You are not a terrible parent if you can’t figure out a way for your child to eat as healthy as your friend’s children do. (Steve Wiens from his blog The Actual Pastor)
Ellyn Satter, MS RD LCSW BCD, a researcher and practitioner in the field of pediatric feeding practices, explains that both parents and children have their own “jobs” to do when it comes to eating. Parents are responsible for providing healthy foods for meals and snacks and children are responsible for what and how much they eat.
There are a few things parents should avoid when trying to encourage a child to learn healthy eating behavior: do not force a child to eat and do not nag or make a deal about eating.
When a parent forces a child to eat the child often eats less. Forcing a child to eat also teaches a child to rely on others to tell them how much to eat and what they are feeling. This does not lead to healthy eating habits or good self-esteem. In fact, some research has shown that forcing children to eat actually can make picky eating behavior worse (Sanders, Patel, Le Grice, & Shepherd, 1993).
Nagging or making deals with your child don’t work in the long run either. Children who learn to make deals about eating learn to make deals and ask for rewards for doing other things!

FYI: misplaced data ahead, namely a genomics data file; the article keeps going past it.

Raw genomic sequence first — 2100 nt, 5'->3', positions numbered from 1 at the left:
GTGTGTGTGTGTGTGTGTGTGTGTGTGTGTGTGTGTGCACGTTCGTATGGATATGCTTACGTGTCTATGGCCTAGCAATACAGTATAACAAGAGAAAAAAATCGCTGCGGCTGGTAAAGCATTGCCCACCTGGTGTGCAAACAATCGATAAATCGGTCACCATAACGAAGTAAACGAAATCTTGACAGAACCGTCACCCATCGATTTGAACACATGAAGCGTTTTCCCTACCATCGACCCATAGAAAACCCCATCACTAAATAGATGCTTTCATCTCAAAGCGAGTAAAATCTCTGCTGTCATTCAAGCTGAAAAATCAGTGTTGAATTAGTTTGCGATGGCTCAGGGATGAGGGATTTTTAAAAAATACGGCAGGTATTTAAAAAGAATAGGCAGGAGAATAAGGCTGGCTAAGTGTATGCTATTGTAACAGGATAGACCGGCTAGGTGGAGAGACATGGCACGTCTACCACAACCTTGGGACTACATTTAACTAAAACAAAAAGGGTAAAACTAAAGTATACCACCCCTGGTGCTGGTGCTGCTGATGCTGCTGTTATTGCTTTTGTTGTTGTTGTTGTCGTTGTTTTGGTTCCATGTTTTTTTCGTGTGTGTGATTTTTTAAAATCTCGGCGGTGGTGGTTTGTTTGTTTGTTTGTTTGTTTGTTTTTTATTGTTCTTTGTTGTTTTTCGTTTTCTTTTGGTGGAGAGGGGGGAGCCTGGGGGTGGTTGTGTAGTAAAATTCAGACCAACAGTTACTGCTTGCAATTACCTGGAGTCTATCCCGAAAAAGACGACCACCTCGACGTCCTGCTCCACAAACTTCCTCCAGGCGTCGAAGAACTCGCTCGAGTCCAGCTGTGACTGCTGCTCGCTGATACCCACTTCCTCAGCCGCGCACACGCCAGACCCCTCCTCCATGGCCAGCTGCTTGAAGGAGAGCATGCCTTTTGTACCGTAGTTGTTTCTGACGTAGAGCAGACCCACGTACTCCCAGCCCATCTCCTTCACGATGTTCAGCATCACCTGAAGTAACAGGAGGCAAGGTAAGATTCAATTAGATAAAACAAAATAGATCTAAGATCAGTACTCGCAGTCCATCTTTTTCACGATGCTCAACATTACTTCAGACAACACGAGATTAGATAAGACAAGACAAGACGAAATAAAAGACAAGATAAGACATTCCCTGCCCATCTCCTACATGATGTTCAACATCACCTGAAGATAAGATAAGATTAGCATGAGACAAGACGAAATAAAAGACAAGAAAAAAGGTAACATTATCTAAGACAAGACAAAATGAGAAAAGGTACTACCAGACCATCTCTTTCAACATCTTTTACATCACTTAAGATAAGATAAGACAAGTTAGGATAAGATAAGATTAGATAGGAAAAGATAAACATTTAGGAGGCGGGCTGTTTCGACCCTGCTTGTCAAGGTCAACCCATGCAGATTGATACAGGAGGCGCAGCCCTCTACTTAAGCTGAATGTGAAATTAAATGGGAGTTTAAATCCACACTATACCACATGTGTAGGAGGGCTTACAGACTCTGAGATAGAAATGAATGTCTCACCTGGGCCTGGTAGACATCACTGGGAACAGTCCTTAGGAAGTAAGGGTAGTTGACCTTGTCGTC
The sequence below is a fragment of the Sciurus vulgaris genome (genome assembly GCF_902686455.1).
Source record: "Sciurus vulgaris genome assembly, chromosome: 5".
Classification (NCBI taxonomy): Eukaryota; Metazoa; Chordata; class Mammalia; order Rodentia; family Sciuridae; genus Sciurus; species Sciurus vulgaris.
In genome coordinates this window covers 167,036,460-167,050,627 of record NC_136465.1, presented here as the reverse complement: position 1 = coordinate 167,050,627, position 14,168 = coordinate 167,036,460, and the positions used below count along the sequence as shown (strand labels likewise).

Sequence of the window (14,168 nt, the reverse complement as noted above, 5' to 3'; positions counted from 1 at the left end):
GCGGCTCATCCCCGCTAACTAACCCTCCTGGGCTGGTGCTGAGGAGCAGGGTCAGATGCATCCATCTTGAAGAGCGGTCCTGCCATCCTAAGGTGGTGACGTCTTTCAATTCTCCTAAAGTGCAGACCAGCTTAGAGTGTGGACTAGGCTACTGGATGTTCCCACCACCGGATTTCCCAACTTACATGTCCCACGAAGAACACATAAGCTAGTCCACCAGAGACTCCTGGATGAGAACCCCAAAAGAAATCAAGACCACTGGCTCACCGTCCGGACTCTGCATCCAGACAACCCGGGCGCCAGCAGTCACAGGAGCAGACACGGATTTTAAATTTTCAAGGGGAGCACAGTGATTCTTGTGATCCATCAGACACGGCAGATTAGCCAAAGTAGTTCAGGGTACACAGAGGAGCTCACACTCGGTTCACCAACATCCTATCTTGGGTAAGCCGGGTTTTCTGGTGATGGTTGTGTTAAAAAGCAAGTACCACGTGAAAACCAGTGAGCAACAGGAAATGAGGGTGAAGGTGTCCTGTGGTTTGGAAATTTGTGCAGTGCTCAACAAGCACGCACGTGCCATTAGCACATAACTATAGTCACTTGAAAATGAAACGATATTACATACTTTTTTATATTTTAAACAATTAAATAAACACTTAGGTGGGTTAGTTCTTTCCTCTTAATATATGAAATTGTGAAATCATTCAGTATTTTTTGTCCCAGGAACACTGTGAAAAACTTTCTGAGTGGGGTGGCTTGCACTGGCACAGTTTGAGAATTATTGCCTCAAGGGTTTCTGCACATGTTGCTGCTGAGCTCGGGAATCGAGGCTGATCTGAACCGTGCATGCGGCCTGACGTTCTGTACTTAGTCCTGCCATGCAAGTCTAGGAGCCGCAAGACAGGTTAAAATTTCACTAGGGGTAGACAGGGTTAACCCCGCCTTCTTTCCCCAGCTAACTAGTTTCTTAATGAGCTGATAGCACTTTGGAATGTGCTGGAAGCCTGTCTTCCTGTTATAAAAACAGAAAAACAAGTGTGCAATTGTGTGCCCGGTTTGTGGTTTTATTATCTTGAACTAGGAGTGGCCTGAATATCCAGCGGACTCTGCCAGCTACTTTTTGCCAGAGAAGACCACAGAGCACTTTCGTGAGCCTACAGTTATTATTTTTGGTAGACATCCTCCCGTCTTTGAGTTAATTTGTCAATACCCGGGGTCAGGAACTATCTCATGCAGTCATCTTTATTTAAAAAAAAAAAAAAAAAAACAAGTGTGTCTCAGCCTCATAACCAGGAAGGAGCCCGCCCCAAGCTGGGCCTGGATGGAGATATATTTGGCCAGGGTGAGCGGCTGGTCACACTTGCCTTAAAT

Tips for Parents to Encourage Healthy Eating Habits
- Track your child’s food sensitivities and keep them in mind when preparing meals.
- Avoid preparing special meals for your child but make sure that there is something he likes on the plate at each meal.
- Provide toddler size portions of the food the family is eating. Over time, these choices will become familiar.
- Involve your child in preparing food. Handling, smelling, and touching the food helps your child get comfortable with the idea of eating it.
- Offer new kinds of foods frequently. Children may need to be offered a new food as many as 10-15 times before they will eat it.
- Offer safe “finger foods” that your child can feed herself and have healthy foods like raisins, grapes and cheerios available if s/he gets hungry.
Do you want to learn more? Contact the Mid-Hudson Early Childhood Direction Center at 845-565-1162 extension 209.